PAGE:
Robert Hampton

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25th April 2013

Adobe-lieve it

This is a really strange advert for Adobe Photoshop, and I’m not talking about the terrible English dubbing:

The advert shows off some of the editing functions available in Photoshop, by way of a woman trying to arrange her family in a photo. It starts off with her doing some minor adjustments, but then it goes on to rearranging the composition, changing the lighting, removing Dad’s walking stick, and even adding a “Happy Birthday” banner that wasn’t there.

Are we really at the stage where people need to edit and touch-up family snapshots to look good? Is Dad’s disability really such a source of shame that the family need to remove evidence of it? Surely family snapshots should be a real, accurate of the event as it happened?

Why not go the whole hog and insert Justin Bieber into the photo? I’m sure Emma would have appreciated having him at her birthday party. While we’re at it, let’s change the background completely and pretend that the party took place on the Moon.

I disapprove, but I suppose for family photos this kind of image doctoring is harmless enough. Newspapers, on the other hand, should know better. The New York Daily News was heavily criticised last week for editing an image of Boston bombing victims to make their injuries look less gory (WARNING: images at that link show the graphic, unedited photos).

23rd October 2012

Pages from Hampofax

By way of tribute to the BBC’s teletext service, Ceefax, which closes down tonight after 38 years, here is a little something I put together:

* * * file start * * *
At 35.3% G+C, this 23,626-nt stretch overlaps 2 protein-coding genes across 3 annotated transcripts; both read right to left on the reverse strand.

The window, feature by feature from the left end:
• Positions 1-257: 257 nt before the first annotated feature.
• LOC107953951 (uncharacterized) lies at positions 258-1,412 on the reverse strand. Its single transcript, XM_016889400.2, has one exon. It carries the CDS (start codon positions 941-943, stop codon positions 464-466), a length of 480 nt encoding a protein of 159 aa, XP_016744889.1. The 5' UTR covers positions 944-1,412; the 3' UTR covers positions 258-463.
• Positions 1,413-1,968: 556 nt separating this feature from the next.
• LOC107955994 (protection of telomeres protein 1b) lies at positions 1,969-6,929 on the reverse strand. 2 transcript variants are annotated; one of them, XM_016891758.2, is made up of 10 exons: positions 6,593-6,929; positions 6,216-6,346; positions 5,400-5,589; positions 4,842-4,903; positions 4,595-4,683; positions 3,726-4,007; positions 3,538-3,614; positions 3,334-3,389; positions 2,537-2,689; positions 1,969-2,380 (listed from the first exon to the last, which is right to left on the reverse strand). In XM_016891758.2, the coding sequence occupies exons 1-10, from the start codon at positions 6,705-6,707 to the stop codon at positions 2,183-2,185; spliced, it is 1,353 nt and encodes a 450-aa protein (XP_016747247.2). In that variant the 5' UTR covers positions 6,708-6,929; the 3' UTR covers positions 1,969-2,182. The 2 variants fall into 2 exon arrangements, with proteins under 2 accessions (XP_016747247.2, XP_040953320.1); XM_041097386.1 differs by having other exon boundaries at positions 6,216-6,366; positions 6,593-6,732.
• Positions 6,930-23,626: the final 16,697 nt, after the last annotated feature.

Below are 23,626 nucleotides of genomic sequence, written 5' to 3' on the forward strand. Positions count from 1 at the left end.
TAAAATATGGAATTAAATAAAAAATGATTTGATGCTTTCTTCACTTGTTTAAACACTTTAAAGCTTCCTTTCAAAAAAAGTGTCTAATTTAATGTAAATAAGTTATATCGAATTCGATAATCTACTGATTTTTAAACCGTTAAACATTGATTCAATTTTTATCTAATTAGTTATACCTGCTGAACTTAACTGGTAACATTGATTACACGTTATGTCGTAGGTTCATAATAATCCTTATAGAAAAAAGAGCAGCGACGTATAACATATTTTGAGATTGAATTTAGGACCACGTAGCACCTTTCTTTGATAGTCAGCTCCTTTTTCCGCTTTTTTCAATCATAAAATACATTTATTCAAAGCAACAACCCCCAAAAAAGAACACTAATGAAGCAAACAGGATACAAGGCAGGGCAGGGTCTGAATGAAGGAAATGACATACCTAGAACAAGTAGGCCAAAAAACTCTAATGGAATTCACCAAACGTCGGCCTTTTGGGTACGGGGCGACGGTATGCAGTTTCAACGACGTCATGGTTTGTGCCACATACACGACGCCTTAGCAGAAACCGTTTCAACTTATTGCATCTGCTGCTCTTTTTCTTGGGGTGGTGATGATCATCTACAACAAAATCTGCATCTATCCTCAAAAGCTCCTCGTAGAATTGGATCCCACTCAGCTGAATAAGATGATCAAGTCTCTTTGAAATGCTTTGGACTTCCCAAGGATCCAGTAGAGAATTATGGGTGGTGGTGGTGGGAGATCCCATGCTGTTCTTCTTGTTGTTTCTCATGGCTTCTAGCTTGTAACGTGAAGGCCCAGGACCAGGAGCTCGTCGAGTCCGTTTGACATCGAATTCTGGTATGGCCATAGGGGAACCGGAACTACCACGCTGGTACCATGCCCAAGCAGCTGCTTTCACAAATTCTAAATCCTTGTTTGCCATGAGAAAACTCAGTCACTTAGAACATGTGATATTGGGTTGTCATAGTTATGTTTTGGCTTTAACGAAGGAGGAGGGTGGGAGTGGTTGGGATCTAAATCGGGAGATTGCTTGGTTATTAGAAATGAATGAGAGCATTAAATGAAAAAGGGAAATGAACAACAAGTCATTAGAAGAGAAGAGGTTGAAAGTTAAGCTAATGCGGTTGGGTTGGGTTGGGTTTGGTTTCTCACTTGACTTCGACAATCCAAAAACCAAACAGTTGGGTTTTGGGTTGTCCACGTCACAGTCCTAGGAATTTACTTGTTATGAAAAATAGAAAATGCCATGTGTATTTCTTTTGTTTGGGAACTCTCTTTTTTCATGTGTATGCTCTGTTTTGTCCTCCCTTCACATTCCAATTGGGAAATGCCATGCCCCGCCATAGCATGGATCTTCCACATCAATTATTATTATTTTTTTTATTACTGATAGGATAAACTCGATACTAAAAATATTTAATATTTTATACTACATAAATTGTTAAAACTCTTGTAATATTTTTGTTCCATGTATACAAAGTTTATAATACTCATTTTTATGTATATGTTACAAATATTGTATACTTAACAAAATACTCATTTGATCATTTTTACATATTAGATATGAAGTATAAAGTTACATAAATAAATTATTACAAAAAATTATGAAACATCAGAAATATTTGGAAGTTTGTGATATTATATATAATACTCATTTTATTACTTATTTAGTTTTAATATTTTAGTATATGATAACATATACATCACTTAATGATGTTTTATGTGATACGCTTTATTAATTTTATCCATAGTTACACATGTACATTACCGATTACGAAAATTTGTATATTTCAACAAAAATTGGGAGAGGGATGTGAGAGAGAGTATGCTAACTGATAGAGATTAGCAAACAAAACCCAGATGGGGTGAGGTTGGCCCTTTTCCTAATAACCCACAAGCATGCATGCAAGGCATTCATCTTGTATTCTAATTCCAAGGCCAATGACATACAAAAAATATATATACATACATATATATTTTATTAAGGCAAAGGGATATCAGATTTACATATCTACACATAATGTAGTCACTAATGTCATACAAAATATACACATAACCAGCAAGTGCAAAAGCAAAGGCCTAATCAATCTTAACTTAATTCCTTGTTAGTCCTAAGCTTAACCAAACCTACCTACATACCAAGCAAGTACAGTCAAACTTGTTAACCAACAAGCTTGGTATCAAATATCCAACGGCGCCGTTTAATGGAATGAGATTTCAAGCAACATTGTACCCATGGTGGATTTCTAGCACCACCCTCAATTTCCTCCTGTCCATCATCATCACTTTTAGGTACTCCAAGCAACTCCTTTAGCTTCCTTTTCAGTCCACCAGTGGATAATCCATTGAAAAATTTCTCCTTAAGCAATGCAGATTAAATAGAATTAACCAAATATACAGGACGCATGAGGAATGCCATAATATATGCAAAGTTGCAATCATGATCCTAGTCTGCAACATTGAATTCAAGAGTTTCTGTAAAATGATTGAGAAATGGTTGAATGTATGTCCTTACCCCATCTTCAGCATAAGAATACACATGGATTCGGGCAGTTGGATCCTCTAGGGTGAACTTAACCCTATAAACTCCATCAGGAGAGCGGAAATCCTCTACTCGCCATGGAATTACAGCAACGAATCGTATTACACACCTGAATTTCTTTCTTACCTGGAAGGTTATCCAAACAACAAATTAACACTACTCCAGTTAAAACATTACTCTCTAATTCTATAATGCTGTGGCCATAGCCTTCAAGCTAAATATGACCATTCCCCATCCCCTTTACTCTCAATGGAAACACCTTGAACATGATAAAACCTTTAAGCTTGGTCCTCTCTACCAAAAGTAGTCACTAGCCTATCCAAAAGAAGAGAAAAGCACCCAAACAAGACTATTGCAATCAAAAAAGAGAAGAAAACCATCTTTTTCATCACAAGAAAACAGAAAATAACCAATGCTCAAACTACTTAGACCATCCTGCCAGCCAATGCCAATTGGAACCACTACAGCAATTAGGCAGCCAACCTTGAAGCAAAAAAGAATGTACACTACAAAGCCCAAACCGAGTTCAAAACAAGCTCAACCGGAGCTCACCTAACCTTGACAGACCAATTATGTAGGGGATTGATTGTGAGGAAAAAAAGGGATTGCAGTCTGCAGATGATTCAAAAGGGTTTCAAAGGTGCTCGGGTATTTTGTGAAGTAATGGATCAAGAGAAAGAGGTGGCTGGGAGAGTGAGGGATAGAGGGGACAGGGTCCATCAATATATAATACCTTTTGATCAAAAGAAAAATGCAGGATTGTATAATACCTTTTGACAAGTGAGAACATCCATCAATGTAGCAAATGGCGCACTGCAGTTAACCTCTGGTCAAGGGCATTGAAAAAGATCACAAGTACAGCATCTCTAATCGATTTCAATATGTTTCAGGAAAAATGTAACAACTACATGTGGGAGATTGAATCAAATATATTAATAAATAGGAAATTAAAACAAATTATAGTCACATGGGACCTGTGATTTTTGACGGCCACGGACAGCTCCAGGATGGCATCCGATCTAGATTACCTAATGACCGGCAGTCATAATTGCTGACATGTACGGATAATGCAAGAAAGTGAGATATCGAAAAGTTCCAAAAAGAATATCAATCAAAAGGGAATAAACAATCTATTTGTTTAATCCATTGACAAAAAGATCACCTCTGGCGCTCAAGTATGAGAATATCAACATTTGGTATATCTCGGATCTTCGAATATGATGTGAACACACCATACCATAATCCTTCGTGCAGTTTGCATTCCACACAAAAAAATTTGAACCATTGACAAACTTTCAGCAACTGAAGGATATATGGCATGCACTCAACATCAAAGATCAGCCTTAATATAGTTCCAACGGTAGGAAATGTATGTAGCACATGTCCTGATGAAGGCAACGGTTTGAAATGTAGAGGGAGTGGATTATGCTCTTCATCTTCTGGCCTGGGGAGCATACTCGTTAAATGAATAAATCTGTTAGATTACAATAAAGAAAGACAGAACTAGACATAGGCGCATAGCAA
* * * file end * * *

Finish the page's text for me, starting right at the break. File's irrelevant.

4th July 2010

The Times, they are a-chargin’

Rupert Murdoch’s nefarious plans have come to fruition and The Times web site is now behind a paywall. As of July 2nd, anyone wanting to click past the newspaper’s (admittedly quite nice-looking) front page will now need to flash their credit card in News International’s direction.

Will this drive away punters? Almost certainly, and the Guardian wasted no time publishing a (slightly smug) “welcome” message to disaffected Times readers.

I’m guessing from the tone of that piece that the Guardian are sticking with the “free” model for the foreseeable future, but how long can that situation continue? Most newspapers are losing money and online advertising does not bring in enough revenue to compensate. New revenue sources will have to be found somewhere. Good journalism is not cheap, and it does seem a bit commercially suicidal of newspapers to give away their content for free.

On the other hand, hiding articles behind a paywall means that same quality product is at risk of being ignored by the wider internet. There will be no Google News alerts pointing to Times articles; bloggers will no longer have the option of linking to a Times article to back up their views; on Twitter, there will be few short URLs going to The Times. Overall, there will be a big drop in traffic: will there be enough people paying money to the Times to justify taking their web site out of the global conversation?

In fact, with so many other free news sources online (for now, at least) will anyone be prepared to pay? The Financial Times has charged for some time, but that’s a specialist publication for a niche market, offering in-depth coverage not provided elsewhere. The Times, on the other hand, is a mainstream newspaper — who will pay to access the Times when the same news can be found on the BBC, Telegraph, Guardian, New York Times and a thousand other sources on Google News? Is Jeremy Clarkson’s column a sufficient draw to tempt people to pay £1?

In summary, I’m sceptical. But if it stops overseas bloggers referring to “The Times of London” in their links (that’s NOT what the paper is called!) I’ll be happy.